The University of Nebraska State Museum is celebrating its 140th year in 2011 as the state's premier museum of natural history.
This milestone will be celebrated throughout the year with many new exhibits and hands-on science events, as well as membership incentives and a video campaign featuring the museum's new Archie mascot and students from Lincoln Public Schools.
Established in 1871 by the University of Nebraska Board of Regents, the State Museum has grown into one of the nation's leading university research museums. Today, the museum enriches the lives of more than 100,000 visitors and students each year who visit Morrill Hall, Mueller Planetarium, the research collections, and branch locations at Ashfall Fossil Beds State Historical Park and the Trailside Museum of Natural History at Fort Robinson State Park. In 2009, the museum again earned a 10-year reaccreditation by the American Association of Museums, the highest national recognition afforded U.S. museums.
From its beginnings as the university's "cabinet," the museum has flourished thanks to public support and the tireless efforts of its staff who seek to carry on the legacy of those who laid its foundation, particularly Board of Regents member (1890-1903) Charles H. Morrill and Erwin H. Barbour, museum director from 1891 through 1941.
In 1927, after previously outgrowing spaces in University Hall, old Nebraska Hall, and the old Museum Building, the museum moved into newly constructed Morrill Hall. It was here that Barbour's dream to devote a space entirely to the evolution of the modern elephant came to fruition. World-famous Elephant Hall has been the star attraction of the museum ever since. Countless visitors have entered the grand corridor and looked in amazement at the array of ancient beasts that once roamed the plains. Above them all towers "Archie," the world's largest articulated mammoth.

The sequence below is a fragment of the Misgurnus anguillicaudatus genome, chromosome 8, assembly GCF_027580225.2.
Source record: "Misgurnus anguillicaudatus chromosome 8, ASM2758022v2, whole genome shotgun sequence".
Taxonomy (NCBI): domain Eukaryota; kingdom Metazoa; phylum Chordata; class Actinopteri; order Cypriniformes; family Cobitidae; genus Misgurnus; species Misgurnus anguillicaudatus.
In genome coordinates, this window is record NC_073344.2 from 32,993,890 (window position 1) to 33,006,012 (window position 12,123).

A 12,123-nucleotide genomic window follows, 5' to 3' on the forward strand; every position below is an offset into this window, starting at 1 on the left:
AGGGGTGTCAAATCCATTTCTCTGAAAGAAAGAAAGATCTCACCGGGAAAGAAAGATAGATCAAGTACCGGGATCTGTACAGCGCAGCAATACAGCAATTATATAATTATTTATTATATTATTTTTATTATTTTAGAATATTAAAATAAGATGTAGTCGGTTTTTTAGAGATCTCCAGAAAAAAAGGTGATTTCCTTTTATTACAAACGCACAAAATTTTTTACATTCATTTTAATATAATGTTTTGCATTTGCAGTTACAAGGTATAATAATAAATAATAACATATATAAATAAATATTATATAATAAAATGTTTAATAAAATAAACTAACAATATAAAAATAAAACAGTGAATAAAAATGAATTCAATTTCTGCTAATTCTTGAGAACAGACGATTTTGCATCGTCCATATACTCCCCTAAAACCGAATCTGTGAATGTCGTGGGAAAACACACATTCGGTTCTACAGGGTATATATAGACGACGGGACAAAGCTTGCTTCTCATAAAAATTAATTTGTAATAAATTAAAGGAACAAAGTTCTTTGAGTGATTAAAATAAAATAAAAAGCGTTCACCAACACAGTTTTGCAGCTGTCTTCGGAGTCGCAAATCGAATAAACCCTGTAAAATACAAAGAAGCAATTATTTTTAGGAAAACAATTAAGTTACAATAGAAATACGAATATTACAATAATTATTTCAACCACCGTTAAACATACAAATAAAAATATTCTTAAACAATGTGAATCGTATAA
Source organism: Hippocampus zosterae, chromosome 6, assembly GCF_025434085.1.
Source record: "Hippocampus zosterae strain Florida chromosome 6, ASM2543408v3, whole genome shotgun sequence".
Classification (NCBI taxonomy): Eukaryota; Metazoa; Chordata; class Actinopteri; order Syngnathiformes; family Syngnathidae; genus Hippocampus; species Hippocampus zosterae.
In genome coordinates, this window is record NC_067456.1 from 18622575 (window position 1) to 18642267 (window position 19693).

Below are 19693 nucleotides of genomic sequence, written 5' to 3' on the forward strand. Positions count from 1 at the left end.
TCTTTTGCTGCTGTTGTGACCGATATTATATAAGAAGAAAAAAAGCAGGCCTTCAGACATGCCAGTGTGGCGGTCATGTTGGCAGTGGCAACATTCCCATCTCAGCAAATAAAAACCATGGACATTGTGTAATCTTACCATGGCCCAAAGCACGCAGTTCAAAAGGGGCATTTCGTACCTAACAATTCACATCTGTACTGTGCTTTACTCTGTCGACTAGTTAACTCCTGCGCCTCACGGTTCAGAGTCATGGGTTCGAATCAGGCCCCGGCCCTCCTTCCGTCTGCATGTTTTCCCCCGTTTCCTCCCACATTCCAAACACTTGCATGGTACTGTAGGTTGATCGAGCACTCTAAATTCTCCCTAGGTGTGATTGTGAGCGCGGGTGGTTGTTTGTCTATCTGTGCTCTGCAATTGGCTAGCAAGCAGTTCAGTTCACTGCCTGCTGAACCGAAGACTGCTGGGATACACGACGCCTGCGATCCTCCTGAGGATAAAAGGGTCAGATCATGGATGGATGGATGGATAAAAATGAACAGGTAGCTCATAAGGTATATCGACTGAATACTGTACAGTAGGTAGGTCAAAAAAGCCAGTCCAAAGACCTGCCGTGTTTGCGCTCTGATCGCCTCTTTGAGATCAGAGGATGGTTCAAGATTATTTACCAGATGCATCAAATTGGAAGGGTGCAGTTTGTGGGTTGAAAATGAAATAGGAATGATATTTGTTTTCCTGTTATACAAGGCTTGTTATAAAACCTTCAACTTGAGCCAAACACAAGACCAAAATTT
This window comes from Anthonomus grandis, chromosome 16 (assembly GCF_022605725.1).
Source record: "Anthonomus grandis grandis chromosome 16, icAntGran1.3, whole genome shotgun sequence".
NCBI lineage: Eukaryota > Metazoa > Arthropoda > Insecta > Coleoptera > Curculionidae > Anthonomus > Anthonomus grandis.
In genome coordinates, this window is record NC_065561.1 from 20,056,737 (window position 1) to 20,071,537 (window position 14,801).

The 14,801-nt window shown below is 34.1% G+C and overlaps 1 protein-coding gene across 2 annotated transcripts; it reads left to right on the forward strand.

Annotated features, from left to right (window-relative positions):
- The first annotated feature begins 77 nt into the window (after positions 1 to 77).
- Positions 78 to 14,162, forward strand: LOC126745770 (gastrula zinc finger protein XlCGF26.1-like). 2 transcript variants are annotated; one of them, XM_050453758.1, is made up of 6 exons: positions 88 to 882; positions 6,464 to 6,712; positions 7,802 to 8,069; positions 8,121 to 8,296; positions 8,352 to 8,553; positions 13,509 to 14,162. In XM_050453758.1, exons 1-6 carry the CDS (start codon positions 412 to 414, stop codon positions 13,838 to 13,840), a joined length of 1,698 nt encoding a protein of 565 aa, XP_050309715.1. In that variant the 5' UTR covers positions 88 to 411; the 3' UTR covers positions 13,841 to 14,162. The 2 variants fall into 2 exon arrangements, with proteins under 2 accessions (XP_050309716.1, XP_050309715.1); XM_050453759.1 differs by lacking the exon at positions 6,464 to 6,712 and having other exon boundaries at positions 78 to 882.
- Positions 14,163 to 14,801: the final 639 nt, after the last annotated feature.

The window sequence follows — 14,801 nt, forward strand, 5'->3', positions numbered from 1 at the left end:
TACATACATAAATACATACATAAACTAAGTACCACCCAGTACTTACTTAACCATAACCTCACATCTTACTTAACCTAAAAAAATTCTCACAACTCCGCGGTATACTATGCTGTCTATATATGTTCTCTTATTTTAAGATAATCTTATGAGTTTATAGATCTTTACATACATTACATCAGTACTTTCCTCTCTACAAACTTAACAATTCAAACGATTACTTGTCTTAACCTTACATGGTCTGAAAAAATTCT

Museum director Pricilla Grew points out that many visitors may not be aware that only a fraction of the museum's total collections is on display.
"Our visitors admire Morrill Hall's amazing dinosaurs and mammoths, but probably many don't realize that behind the scenes, the museum holds an irreplaceable research collection of millions of specimens and objects, collected from before Nebraska became a state, right up through last week," Grew said. "The museum collections are constantly growing as UNL researchers uncover new species and unique life forms."
Since the museum's founding, its collections in anthropology, entomology, parasitology, botany, zoology and paleontology have grown to more than 14 million specimens and artifacts. These collections not only help to explain the past, but also provide insight relevant to the most pressing scientific and social issues of today, such as global climate change and the threats to endangered species.
The coming year stands to be one of the museum's busiest.
"Our 140th anniversary comes at a time when the museum is more active than ever," said Mark Harris, associate director. "And its contribution to the university and the community has never been higher. With six major public events planned and over 80,000 visitors expected at Morrill Hall in 2011, we are poised to have one of our best years yet."
As the museum looks back on 140 years of history, it also looks to the future. Through its research, exhibits and educational outreach, the museum looks forward to making new discoveries, creating more memories and introducing a new generation of budding scientists to the power and richness of the natural world. With the ongoing support of donors, friends and staff, the State Museum will continue to thrive as one of the state's most beloved institutions in the coming century.
Visit http://www.museum.unl.edu/140 to learn more about the museum's history, the membership sale, new exhibits, and upcoming events that are part of a year-long anniversary celebration. Watch the museum's "Mammoth Mania" videos featuring Archie dancing with students at participating LPS schools.
The University of Nebraska State Museum in Morrill Hall is open 9:30 a.m. to 4:30 p.m. Monday-Wednesday and Friday-Saturday, 9:30 a.m.-8 p.m. Thursdays, and 1:30-4:30 p.m. Sundays. Admission is $5 for adults (19 and over), $3 for children (5-18 years, 4 and under are free), and $10 for families (up to two adults and children). UNL staff, faculty and students are admitted free with valid NU ID.
More details at: http://go.unl.edu/hwj